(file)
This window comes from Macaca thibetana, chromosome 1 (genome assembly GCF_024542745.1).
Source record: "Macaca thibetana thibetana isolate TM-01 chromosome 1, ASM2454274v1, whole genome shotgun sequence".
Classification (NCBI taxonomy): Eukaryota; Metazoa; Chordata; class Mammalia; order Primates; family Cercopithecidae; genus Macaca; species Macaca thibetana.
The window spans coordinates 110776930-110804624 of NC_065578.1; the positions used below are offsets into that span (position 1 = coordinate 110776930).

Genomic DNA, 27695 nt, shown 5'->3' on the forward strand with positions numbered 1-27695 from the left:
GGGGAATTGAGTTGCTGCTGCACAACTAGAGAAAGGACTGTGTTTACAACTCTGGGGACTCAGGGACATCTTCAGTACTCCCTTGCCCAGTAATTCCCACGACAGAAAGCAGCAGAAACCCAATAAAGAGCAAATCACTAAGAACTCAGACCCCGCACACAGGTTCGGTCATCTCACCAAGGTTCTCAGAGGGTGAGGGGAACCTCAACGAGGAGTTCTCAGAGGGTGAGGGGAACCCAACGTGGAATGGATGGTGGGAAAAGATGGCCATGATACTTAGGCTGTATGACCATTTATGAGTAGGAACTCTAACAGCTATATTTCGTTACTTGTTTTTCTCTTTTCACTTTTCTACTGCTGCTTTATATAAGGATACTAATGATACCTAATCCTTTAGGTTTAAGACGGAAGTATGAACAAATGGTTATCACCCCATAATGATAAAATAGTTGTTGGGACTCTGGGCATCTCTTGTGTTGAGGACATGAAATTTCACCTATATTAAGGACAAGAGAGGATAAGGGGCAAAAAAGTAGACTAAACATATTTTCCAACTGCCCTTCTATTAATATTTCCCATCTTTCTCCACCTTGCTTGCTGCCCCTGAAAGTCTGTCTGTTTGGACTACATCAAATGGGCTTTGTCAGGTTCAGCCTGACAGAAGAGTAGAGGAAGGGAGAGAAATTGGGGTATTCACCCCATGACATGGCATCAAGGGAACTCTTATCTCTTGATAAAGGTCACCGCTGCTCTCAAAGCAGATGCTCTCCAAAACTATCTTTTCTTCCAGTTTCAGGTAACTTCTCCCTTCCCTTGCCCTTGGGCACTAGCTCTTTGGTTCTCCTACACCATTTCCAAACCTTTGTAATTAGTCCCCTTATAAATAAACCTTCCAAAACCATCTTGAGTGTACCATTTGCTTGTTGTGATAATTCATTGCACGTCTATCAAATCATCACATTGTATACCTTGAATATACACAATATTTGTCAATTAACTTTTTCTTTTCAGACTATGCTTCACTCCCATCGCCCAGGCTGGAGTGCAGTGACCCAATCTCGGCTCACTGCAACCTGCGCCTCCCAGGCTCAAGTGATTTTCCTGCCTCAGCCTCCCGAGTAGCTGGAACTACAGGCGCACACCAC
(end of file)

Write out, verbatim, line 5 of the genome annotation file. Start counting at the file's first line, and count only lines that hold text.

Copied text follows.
Genomic DNA, 27695 nt, shown 5'->3' on the forward strand with positions numbered 1-27695 from the left: